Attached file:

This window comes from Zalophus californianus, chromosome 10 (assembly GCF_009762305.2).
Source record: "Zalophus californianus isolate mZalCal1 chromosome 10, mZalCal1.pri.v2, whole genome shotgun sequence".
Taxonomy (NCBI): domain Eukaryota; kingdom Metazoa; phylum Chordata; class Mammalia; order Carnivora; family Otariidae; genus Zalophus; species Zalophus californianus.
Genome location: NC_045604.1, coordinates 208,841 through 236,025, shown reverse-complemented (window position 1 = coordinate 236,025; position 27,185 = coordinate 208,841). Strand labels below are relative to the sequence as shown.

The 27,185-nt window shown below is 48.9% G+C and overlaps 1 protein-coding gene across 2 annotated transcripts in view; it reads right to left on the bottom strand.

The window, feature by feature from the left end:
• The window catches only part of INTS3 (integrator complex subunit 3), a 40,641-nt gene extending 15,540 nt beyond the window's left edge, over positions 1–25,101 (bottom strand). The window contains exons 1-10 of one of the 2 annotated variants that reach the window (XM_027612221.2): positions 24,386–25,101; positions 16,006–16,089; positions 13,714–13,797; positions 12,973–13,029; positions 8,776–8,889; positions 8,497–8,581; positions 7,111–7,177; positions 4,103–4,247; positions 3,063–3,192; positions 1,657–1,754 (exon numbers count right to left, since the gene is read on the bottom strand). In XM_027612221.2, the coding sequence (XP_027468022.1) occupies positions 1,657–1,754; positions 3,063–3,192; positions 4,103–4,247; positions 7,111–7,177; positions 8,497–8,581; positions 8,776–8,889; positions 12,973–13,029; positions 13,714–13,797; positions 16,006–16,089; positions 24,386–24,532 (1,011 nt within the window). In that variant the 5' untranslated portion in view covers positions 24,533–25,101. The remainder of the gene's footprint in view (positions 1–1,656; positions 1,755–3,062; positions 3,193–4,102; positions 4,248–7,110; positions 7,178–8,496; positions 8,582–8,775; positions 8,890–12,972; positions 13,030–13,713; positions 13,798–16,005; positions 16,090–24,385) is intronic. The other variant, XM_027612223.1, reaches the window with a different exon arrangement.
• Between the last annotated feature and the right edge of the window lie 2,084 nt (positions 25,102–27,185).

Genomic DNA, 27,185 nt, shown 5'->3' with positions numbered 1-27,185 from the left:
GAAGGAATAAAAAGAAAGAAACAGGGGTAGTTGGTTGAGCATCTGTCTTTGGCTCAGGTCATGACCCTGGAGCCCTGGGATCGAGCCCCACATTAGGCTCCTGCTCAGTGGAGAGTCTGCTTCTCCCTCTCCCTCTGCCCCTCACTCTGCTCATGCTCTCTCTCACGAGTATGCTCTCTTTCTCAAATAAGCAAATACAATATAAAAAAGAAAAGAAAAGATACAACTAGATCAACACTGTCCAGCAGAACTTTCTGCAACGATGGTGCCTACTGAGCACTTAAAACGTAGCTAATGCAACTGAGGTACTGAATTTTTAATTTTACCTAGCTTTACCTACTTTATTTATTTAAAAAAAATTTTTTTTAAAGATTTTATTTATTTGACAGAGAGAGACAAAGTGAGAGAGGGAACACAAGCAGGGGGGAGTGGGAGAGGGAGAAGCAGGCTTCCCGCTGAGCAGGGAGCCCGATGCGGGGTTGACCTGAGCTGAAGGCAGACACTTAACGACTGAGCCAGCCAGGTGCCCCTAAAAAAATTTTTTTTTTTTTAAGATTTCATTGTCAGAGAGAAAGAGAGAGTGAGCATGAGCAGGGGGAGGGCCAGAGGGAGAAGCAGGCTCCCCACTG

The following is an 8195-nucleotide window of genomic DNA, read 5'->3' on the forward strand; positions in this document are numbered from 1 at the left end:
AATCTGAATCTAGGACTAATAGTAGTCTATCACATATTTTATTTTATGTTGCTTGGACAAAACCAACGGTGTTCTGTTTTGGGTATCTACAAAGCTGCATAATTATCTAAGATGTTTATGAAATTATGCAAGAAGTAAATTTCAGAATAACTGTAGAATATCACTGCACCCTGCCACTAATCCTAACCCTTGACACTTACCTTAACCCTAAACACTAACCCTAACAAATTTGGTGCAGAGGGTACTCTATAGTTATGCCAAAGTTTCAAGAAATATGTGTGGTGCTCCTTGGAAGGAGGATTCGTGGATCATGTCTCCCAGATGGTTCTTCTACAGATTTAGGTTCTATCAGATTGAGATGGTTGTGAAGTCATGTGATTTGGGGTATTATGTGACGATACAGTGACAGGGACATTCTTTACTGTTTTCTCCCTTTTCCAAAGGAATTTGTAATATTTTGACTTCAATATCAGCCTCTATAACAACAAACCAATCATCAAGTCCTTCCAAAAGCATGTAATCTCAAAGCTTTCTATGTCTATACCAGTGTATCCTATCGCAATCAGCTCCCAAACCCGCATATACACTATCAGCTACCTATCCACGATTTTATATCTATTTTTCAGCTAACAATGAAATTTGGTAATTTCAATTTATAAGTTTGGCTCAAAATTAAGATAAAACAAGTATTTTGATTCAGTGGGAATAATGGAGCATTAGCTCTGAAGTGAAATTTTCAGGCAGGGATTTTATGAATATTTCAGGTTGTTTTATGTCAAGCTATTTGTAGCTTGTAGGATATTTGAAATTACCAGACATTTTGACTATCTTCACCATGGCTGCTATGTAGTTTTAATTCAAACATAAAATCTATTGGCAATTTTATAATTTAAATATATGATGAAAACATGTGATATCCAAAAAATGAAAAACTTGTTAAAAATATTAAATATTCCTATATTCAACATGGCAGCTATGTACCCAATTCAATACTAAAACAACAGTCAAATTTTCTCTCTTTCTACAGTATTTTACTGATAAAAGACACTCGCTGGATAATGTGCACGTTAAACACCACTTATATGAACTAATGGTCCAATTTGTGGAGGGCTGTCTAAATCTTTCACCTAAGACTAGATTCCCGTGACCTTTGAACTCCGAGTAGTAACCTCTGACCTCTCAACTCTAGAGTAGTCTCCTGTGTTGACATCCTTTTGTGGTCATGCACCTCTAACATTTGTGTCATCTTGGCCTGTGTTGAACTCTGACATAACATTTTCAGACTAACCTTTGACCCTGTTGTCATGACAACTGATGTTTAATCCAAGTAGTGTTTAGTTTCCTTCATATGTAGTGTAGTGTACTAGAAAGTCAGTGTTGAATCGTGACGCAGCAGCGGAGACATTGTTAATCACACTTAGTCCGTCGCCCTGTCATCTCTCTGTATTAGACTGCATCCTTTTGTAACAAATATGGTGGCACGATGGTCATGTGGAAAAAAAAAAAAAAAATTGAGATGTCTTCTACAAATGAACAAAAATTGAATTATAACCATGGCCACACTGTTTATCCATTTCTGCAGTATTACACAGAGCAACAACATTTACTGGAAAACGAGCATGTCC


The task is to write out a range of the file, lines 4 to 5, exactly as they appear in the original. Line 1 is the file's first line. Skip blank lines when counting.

Genome location: NC_045604.1, coordinates 208,841 through 236,025, shown reverse-complemented (window position 1 = coordinate 236,025; position 27,185 = coordinate 208,841). Strand labels below are relative to the sequence as shown.

The 27,185-nt window shown below is 48.9% G+C and overlaps 1 protein-coding gene across 2 annotated transcripts in view; it reads right to left on the bottom strand.